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Novartis Psoriasis Drug Shows Promising Results

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Main Category: Eczema / Psoriasis
Also Included In: Dermatology
Article Date: 27 Sep 2012 – 10:00 PST Current ratings for:
Novartis Psoriasis Drug Shows Promising Results
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AIN457 (secukinumab) can considerably improve the symptoms of moderate-to-severe plaque psoriasis on the feet, hands and nails when taken once weekly during the first four weeks of treatment, compared to placebo therapy, Swiss pharmaceutical giant Novartis announced today.

Novartis added that the patients on secukinumab enjoyed improved quality of life by the twelfth week of therapy.

Prof. Kristian Reich, one of the study investigators said:

“These new AIN457 data are particularly welcome since they demonstrate significant improvement in the signs and symptoms of patients, even when difficult-to-treat areas are involved. Many patients with hand, foot or nail psoriasis are restricted in their daily life and work because they may not be able to walk or use their hands, impacting their quality of life.”

The AIN457 (secukinumab) trial results were presented today at the European Academy of Dermatology and Venereology (EADV) 21st Congress, in Prague, Czech Republic.

According to new data on the Phase II trial, AIN457 is almost three times as effective than placebo in alleviating moderate-to-severe plague psoriasis on the hands, feet and nails during the first month of treatment (54.3% versus 19.2% on placebo). Novartis added that “patients also benefited if they received AIN457 once every four weeks, with 39.0% experiencing either “clear” or “minimal” psoriasis after 12 weeks of treatment. Another analysis found that these AIN457 treatment schedules also notably reduced the signs and symptoms of finger nail psoriasis compared to placebo.”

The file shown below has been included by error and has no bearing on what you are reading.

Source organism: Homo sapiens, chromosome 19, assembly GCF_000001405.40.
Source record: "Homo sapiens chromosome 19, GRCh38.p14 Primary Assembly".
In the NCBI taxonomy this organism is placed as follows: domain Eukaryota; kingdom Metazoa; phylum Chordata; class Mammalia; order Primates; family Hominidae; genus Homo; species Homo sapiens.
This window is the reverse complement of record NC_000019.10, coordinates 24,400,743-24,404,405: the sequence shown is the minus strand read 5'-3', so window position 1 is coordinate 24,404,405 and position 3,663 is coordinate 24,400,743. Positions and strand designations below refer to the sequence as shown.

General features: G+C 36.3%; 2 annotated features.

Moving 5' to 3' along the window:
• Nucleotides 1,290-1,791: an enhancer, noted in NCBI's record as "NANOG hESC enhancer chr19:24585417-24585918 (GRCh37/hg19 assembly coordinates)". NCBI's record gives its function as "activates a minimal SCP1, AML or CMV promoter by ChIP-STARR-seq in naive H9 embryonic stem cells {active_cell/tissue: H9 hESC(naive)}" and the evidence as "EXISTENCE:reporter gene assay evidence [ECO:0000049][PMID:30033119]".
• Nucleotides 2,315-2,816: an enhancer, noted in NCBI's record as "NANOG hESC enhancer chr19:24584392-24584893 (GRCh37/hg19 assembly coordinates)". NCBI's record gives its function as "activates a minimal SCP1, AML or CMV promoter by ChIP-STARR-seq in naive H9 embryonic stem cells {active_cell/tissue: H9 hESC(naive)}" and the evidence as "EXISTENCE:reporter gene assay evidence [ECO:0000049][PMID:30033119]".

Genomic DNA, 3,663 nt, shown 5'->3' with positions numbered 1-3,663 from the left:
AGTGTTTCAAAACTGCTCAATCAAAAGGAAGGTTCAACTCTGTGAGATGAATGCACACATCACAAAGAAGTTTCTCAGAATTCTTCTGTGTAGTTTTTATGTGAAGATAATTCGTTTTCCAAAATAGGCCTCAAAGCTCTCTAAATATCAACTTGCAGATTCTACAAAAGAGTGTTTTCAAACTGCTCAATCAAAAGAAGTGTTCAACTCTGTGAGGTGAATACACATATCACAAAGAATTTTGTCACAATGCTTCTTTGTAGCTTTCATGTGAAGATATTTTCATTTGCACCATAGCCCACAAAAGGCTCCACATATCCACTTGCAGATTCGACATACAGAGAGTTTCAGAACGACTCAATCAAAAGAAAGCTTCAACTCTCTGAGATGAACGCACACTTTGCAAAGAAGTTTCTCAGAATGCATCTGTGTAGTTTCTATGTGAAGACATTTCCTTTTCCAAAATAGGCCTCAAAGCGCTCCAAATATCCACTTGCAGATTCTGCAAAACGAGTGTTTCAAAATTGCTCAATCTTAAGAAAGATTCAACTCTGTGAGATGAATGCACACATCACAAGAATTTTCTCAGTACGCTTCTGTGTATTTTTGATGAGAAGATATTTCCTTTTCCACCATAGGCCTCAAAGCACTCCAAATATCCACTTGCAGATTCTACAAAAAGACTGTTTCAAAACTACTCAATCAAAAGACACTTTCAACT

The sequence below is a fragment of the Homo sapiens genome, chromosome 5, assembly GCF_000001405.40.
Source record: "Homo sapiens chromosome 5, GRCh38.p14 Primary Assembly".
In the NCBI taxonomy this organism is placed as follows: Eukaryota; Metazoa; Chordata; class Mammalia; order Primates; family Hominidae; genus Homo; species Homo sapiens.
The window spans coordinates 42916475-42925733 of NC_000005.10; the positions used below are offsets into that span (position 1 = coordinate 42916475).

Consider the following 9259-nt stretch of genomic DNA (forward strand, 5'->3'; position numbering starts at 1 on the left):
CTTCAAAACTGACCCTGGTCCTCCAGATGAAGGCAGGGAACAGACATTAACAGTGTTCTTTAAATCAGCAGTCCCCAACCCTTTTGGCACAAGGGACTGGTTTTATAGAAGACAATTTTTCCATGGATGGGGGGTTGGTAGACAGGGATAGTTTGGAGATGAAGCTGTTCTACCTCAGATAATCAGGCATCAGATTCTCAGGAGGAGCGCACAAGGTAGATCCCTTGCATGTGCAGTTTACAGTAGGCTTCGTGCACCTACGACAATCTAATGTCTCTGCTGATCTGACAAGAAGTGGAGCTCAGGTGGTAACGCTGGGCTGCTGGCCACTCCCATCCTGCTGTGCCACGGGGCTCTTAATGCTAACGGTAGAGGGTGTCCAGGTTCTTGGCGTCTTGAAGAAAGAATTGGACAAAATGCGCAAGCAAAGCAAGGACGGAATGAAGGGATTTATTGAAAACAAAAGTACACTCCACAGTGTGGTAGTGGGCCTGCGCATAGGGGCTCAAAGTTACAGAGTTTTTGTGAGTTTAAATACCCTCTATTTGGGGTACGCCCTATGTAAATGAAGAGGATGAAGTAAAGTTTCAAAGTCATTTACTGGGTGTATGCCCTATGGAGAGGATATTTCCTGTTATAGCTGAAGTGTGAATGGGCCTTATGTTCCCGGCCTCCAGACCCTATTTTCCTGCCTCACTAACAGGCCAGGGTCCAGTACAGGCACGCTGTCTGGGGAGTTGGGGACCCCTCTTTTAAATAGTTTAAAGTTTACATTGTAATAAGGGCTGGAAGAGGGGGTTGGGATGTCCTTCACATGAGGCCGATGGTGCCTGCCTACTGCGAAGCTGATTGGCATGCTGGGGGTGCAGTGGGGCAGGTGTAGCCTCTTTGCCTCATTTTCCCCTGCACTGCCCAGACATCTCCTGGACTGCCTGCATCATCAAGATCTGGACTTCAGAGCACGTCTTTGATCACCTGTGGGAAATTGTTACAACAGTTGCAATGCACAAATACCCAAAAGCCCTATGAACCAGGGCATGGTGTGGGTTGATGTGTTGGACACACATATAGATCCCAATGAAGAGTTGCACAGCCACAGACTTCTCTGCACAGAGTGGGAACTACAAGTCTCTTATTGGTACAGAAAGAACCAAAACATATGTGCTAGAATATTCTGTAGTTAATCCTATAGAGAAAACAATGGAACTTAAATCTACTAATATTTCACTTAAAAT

The most common adverse events reports were infections.

Other data include: Twenty-five times more patients on AIN457 experienced improvements in skin-related quality of life after 12 weeks of treatment compared to those on placebo (40.8% vs 1.6%)
36.2% of patients on AIN457 had considerable improvements in pain and discomfort compared to just 1.5% of those on placebo
16.3% of those on AIN457 experienced improvement in anxiety and depressive symptoms compared to 6.2% of those on placeboNovartis explained that the effects of psoriasis on health-related quality of life are similar to those reported in such diseases as type 2 diabetes, arthritis, heart attack, cancer, and depression.

John Hohneker, Head of Development for Integrated Hospital Care for the Pharmaceuticals Division of Novartis, said:

“These encouraging results show that through its novel mode of action, AIN457 may significantly increase treatment success and improve the quality of life of patients suffering from moderate-to-severe plaque psoriasis. We look forward to receiving the results of the larger-scale and longer-term Phase III studies, which are expected in 2013.”